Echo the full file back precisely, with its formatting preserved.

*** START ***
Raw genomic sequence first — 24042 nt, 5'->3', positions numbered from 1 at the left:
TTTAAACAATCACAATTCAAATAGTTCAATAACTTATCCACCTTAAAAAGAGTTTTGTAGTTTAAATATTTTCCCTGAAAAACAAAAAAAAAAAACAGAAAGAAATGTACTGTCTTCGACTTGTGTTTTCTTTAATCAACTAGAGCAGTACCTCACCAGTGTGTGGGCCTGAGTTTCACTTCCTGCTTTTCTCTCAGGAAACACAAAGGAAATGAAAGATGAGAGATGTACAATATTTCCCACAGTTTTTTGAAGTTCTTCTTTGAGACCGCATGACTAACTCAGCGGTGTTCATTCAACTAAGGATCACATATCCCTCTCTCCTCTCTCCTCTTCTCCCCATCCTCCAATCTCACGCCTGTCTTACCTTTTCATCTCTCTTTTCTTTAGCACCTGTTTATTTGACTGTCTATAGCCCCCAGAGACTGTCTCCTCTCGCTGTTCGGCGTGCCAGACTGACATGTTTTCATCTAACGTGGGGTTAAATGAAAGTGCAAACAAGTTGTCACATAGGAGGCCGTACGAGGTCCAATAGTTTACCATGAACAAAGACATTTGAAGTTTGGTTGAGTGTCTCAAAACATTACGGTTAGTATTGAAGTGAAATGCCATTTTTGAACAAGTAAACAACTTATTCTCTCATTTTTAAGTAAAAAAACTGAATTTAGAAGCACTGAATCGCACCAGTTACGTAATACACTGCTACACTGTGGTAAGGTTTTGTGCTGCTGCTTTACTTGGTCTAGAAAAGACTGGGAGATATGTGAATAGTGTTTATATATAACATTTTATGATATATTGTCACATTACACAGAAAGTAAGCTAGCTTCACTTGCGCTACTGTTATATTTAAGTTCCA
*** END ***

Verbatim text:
Raw genomic sequence first — 24042 nt, 5'->3', positions numbered from 1 at the left:
TTTAAACAATCACAATTCAAATAGTTCAATAACTTATCCACCTTAAAAAGAGTTTTGTAGTTTAAATATTTTCCCTGAAAAACAAAAAAAAAAAACAGAAAGAAATGTACTGTCTTCGACTTGTGTTTTCTTTAATCAACTAGAGCAGTACCTCACCAGTGTGTGGGCCTGAGTTTCACTTCCTGCTTTTCTCTCAGGAAACACAAAGGAAATGAAAGATGAGAGATGTACAATATTTCCCACAGTTTTTTGAAGTTCTTCTTTGAGACCGCATGACTAACTCAGCGGTGTTCATTCAACTAAGGATCACATATCCCTCTCTCCTCTCTCCTCTTCTCCCCATCCTCCAATCTCACGCCTGTCTTACCTTTTCATCTCTCTTTTCTTTAGCACCTGTTTATTTGACTGTCTATAGCCCCCAGAGACTGTCTCCTCTCGCTGTTCGGCGTGCCAGACTGACATGTTTTCATCTAACGTGGGGTTAAATGAAAGTGCAAACAAGTTGTCACATAGGAGGCCGTACGAGGTCCAATAGTTTACCATGAACAAAGACATTTGAAGTTTGGTTGAGTGTCTCAAAACATTACGGTTAGTATTGAAGTGAAATGCCATTTTTGAACAAGTAAACAACTTATTCTCTCATTTTTAAGTAAAAAAACTGAATTTAGAAGCACTGAATCGCACCAGTTACGTAATACACTGCTACACTGTGGTAAGGTTTTGTGCTGCTGCTTTACTTGGTCTAGAAAAGACTGGGAGATATGTGAATAGTGTTTATATATAACATTTTATGATATATTGTCACATTACACAGAAAGTAAGCTAGCTTCACTTGCGCTACTGTTATATTTAAGTTCCA